After you’ve entered the lookup address, you need to enter the SSO administrator credentials. In my environment this is administrator@vsphere.local as I’ve used the default domain of vsphere.local. As noted, this process will create some object in the environment to allow Support Assistant integration.

 

We’re now asked to authorise vCenter Servers that this Support Assistant appliance will be integrated with. vCenter Servers found in your SSO domain are automatically populated at the bottom of the screen, in my environment I only have one vCenter Server.

The following screen asks for credentials for the ‘default administrator’ of vCenter Server, which in my opinion is not very descriptive. I believe that this account is used to create the vCenter alarms and to create the role in the vCenter Server for Support Assistant, and then the account is not used again. I’m looking to seek clarification on what privileges within vCenter that this account required and will update this post when I have that information.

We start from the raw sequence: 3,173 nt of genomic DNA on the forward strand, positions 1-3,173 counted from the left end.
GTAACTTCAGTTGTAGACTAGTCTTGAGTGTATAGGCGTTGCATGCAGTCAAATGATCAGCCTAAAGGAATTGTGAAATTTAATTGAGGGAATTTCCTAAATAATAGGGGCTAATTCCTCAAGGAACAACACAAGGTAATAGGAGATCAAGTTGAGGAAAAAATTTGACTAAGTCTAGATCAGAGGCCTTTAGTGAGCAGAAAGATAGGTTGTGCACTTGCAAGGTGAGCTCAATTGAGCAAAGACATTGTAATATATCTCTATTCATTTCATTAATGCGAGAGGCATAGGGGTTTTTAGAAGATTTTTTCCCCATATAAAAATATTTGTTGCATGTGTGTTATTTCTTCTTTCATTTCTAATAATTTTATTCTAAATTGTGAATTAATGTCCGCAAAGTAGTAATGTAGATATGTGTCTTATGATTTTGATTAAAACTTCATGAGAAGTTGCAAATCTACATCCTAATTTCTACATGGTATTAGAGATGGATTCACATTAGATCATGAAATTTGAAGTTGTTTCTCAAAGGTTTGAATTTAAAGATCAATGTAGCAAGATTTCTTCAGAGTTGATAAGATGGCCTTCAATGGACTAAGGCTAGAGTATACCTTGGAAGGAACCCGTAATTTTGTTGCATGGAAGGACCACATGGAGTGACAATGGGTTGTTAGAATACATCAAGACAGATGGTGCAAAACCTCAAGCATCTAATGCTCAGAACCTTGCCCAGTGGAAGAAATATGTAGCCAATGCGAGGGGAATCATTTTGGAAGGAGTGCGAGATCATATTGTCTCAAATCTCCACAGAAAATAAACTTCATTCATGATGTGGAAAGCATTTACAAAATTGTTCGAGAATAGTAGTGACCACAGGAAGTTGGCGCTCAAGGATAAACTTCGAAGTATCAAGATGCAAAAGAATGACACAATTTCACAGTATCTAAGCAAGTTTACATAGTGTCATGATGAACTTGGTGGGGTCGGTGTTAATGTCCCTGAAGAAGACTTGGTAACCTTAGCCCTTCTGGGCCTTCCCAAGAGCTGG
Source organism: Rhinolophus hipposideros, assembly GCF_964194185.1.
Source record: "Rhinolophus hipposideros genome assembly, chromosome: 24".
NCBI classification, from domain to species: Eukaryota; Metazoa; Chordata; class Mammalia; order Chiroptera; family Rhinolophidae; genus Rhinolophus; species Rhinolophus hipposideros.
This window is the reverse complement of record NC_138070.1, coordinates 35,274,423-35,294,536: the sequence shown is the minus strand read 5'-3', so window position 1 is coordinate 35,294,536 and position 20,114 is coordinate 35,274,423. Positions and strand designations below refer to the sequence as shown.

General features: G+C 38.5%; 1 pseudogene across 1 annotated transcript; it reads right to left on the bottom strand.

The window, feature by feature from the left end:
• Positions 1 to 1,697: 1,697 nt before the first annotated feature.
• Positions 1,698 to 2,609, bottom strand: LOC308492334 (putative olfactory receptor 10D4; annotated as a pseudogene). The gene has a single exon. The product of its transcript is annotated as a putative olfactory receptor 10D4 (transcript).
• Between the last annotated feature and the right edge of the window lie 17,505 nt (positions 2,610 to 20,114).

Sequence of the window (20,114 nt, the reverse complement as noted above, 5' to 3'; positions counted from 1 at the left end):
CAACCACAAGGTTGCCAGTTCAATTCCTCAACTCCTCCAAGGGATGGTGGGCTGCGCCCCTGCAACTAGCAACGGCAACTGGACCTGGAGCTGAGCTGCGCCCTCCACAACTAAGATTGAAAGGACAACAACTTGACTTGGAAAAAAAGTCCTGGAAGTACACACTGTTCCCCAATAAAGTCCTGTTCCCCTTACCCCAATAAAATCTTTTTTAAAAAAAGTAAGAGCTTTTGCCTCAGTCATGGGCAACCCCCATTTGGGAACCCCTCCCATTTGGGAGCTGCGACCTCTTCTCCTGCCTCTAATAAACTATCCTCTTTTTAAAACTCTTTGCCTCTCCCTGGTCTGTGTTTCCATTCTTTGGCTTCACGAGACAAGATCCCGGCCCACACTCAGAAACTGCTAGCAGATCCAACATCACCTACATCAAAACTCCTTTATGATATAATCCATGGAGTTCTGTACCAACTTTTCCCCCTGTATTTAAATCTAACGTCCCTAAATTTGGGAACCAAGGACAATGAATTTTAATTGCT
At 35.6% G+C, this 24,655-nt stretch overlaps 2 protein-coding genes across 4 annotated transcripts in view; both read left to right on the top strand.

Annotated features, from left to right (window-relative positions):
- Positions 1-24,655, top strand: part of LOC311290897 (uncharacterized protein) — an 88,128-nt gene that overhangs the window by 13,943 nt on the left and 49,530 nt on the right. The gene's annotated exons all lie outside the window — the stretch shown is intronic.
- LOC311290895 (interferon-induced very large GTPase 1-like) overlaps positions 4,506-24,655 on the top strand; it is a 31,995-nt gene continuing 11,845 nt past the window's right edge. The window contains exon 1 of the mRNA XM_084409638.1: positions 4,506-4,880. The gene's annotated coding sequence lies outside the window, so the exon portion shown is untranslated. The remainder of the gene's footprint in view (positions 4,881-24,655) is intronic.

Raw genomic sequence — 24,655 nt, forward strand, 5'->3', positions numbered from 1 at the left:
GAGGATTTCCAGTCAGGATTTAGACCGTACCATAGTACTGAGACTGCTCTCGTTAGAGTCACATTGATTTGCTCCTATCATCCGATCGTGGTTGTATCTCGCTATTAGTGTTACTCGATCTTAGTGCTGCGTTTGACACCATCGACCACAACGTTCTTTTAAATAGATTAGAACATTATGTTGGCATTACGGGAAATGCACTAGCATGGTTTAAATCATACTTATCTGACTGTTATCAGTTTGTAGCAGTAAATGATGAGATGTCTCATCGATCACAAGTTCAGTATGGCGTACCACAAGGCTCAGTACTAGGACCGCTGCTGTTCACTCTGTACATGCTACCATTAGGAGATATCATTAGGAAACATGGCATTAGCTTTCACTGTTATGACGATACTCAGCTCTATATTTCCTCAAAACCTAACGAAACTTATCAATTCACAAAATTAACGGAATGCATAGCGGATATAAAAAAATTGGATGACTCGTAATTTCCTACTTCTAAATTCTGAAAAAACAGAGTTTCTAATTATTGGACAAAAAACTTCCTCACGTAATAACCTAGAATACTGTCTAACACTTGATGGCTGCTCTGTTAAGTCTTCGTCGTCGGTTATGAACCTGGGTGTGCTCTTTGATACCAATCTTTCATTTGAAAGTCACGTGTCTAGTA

I’ve gone ahead and used an account that has the administrator role on my vCenter Server.

I’ve also disabled strict certificate name checking as I don’t have trusted certs in this environment.

If you are looking to authorise more than one vCenter Server and need to use different credentials for each vCenter Server, you can uncheck the box next to the vCenter Server object and then enter in credentials for the specific vCenter Server as required. Click on Next to begin the authorisation.